Holy crap I’m 30 – my 20s financial review

Holy crap I’m 30 – my 20s financial review

Well it seems like just yesterday I was in high school math class learning about exponentiation when a light bulb went off on my head about the power of saving money with compound interest on your side and now I’m 30 – holy crap time flies.

Since this is a pretty historic milestone in my personal finance journey as well as my life in general I thought it would be a good time to sit back and look at the good and bad from the last decade. Some of the items I list may or may not be entirely financial at first glance, but I’m certain they have all affected where I stand financially today.

Things I accomplished financially in my 20s

  • Earned my Bachelor’s degree in Computer Science
  • Got Married
  • Had three children
  • Bought a house (not sure that’s an accomplishment given the times I bought it in and well my position on the financial benefits of a house)
  • Earned my Masters Degree in Business
  • Started 401k, Roth IRA, 529 College savings fund (STARTING is the most important thing)
  • Own two vehicles without any auto loans
  • Never carried a balance on a credit card in my life
  • Basically attained my $100,000 by Age 30 retirement nestegg goal
  • Able to have my wife stay at home and raise our children
  • Saved up $35k for our dream house fund
  • Never had an argument with my spouse about money problems (I’m the luckiest guy in the world here where my wife and I see eye to eye when it comes to money)
  • Never had to worry about how to pay the bills (I get extremely nervous when our checking account falls below $2,000)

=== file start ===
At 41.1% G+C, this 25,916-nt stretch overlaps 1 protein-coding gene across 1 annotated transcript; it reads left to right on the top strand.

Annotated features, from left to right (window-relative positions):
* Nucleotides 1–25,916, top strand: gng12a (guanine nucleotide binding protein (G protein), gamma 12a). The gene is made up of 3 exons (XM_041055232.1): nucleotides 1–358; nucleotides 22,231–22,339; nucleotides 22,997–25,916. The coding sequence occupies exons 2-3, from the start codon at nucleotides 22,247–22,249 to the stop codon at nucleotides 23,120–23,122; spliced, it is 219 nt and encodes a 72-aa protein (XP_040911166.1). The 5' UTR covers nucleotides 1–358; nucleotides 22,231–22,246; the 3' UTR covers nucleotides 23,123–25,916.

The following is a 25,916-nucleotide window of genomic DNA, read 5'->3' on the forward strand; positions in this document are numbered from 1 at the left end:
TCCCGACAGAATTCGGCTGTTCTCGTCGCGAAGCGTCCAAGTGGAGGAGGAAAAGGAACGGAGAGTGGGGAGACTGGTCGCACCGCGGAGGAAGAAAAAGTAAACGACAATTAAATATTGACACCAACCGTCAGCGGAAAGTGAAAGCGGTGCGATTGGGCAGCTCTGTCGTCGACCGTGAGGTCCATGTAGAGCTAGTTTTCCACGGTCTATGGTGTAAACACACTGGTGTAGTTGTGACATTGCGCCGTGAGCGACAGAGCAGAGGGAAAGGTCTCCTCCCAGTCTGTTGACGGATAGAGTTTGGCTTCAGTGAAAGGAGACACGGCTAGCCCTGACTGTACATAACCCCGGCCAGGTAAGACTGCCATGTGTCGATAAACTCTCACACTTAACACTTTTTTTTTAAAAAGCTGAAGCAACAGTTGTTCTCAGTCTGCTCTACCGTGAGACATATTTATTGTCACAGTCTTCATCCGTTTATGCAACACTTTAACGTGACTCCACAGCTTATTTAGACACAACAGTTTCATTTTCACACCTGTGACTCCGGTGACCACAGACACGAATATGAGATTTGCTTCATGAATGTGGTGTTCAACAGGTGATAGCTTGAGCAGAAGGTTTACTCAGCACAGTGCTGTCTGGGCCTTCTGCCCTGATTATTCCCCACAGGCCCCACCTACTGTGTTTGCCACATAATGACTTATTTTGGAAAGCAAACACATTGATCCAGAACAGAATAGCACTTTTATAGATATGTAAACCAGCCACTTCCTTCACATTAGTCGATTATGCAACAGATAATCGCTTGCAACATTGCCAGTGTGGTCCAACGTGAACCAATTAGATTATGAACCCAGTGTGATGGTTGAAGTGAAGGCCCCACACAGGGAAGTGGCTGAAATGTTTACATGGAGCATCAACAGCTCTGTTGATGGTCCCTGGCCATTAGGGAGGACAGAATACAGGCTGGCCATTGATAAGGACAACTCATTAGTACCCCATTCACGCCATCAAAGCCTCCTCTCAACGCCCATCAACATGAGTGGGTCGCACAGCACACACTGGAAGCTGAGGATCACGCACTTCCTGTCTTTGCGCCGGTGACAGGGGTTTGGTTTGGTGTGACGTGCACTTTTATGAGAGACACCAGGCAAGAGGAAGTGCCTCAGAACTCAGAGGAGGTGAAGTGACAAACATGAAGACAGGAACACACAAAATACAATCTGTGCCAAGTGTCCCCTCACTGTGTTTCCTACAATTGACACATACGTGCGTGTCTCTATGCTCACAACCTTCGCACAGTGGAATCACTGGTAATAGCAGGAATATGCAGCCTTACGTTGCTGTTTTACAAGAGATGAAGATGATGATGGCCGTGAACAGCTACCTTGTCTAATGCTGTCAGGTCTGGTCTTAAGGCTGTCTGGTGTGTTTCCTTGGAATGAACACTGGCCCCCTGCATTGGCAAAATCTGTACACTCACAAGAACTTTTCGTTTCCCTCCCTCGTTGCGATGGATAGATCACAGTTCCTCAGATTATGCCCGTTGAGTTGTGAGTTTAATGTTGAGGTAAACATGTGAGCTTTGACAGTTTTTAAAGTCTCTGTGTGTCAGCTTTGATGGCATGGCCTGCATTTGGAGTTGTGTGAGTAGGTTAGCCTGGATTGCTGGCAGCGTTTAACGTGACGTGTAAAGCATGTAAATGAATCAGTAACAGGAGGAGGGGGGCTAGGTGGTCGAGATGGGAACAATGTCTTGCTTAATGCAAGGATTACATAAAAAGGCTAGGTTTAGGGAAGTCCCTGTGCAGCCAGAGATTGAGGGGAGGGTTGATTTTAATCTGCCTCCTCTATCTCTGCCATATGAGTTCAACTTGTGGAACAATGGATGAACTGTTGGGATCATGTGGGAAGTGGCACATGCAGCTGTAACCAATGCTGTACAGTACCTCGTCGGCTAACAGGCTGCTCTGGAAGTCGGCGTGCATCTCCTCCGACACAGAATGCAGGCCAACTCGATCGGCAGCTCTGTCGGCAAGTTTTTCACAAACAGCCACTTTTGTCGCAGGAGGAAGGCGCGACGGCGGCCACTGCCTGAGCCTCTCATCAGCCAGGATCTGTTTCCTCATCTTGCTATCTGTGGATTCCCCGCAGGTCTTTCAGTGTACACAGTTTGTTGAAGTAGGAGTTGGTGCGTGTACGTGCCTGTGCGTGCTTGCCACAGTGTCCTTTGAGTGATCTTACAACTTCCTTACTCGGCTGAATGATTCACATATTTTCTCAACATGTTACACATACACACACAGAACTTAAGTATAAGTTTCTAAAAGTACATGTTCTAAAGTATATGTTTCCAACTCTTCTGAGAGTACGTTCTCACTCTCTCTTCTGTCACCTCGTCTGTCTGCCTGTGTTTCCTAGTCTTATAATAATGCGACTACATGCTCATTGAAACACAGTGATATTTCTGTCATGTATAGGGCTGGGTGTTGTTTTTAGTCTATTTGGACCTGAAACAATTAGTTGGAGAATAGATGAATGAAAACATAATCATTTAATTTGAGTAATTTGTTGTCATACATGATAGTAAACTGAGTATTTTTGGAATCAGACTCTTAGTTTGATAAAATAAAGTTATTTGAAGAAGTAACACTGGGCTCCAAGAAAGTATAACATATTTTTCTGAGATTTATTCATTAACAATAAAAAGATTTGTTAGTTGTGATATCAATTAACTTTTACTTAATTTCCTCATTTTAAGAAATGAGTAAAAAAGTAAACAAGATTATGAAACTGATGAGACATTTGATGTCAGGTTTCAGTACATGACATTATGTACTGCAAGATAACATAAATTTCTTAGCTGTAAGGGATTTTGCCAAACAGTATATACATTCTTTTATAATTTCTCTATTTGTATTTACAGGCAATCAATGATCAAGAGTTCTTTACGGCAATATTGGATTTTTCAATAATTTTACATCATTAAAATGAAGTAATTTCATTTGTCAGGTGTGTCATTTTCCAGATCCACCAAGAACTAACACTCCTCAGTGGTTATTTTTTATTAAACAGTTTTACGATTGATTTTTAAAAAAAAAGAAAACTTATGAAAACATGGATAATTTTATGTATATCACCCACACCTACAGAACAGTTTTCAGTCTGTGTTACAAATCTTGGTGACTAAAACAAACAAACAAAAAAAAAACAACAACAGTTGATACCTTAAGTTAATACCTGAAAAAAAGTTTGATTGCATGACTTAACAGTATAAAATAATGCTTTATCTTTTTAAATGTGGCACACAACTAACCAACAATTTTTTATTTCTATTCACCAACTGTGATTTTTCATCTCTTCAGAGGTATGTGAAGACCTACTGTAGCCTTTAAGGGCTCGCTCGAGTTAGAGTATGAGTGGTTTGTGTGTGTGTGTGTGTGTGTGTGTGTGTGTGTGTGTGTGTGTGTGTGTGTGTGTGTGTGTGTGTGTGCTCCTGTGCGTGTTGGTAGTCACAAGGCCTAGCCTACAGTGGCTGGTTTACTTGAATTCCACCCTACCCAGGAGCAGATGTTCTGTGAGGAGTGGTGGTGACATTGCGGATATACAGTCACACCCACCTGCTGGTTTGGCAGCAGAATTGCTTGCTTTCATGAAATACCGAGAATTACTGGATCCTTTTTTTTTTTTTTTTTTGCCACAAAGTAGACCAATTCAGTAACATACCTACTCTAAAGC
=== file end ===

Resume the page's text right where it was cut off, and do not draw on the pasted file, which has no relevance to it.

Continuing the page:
• Created this blog

Overall from the positives I really was lucky enough to “get it” financially at a young age and then be lucky enough to get married to a person who thinks and acts the exact same way as me. Now don’t get me wrong we aren’t a pair of tightwads who don’t know how to have fun or enjoy life – its just that we both know whats truly important in life and what will truly make us happy. We don’t need to drop $30,000 on a new car to realize after the fact that owning something new and shiny is not going to make us truly happy.

For us the peace of mind of knowing that by forgoing so called pleasures now will give us the security and freedom to do what we want with our lives and not be worried about trying to pay down debt or being stressed out wondering where the money will come to pay the bills. Money doesn’t control our lives in fact I think its just the opposite – we control our money and are able to live our lives the way we want it – instead of so many people who have it backwards and don’t bother to learn how to manage their money because they don’t care or don’t want to deal with money when deciding what to do or what to purchase and then it ends up running them the rest of their lives.

Overall though I’d say from the list other than marrying an awesome wife – would be my degrees as they are the drivers of my income – amazing how a little work to get a few degrees early on in your life can change the trajectory of your income for the rest of your life. Quite possibly the best investment you can make. Obviously staying clear of bad debt and managing our money is good too, but I’d probably have to put starting this blog very high up on the list. This blog has been invaluable to me to get me thinking about my finances, setting goals for myself and writing them down (amazing how powerful this is), and then being able to constantly be able to come back to my thoughts and plans on this blog really has been a tremendous benefit. I’m sure everyone at some point in time starts planning out their lives or what they want to accomplish, but so many people don’t write it down somewhere and then after a few months/years those plans/thoughts are completely lost. The added benefit of doing it in a blog format is you can get incredibly insightful feedback from people who are kind enough to provide comments or emails on your content (this being a prime example).